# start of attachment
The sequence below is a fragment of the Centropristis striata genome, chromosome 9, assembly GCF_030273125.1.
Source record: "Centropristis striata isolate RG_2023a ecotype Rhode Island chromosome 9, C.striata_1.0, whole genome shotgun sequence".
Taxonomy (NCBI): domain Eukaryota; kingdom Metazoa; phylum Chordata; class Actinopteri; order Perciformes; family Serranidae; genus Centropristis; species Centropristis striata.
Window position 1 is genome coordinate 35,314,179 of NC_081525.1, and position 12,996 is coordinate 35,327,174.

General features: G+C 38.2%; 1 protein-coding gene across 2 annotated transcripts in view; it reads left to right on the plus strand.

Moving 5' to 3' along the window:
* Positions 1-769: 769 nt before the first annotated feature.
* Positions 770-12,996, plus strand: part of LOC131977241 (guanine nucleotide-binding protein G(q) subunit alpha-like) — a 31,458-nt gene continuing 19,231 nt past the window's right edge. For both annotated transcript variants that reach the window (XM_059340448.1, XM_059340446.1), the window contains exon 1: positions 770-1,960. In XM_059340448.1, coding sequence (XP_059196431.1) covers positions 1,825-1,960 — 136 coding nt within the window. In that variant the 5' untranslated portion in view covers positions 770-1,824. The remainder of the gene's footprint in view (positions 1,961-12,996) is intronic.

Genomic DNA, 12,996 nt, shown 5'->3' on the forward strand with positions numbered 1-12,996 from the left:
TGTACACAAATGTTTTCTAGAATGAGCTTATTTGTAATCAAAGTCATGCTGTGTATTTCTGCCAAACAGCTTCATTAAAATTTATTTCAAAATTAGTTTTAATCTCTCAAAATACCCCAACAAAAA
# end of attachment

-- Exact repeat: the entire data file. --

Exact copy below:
The sequence below is a fragment of the Centropristis striata genome, chromosome 9, assembly GCF_030273125.1.
Source record: "Centropristis striata isolate RG_2023a ecotype Rhode Island chromosome 9, C.striata_1.0, whole genome shotgun sequence".
Taxonomy (NCBI): domain Eukaryota; kingdom Metazoa; phylum Chordata; class Actinopteri; order Perciformes; family Serranidae; genus Centropristis; species Centropristis striata.
Window position 1 is genome coordinate 35,314,179 of NC_081525.1, and position 12,996 is coordinate 35,327,174.

General features: G+C 38.2%; 1 protein-coding gene across 2 annotated transcripts in view; it reads left to right on the plus strand.

Moving 5' to 3' along the window:
* Positions 1-769: 769 nt before the first annotated feature.
* Positions 770-12,996, plus strand: part of LOC131977241 (guanine nucleotide-binding protein G(q) subunit alpha-like) — a 31,458-nt gene continuing 19,231 nt past the window's right edge. For both annotated transcript variants that reach the window (XM_059340448.1, XM_059340446.1), the window contains exon 1: positions 770-1,960. In XM_059340448.1, coding sequence (XP_059196431.1) covers positions 1,825-1,960 — 136 coding nt within the window. In that variant the 5' untranslated portion in view covers positions 770-1,824. The remainder of the gene's footprint in view (positions 1,961-12,996) is intronic.

Genomic DNA, 12,996 nt, shown 5'->3' on the forward strand with positions numbered 1-12,996 from the left:
TGTACACAAATGTTTTCTAGAATGAGCTTATTTGTAATCAAAGTCATGCTGTGTATTTCTGCCAAACAGCTTCATTAAAATTTATTTCAAAATTAGTTTTAATCTCTCAAAATACCCCAACAAAAA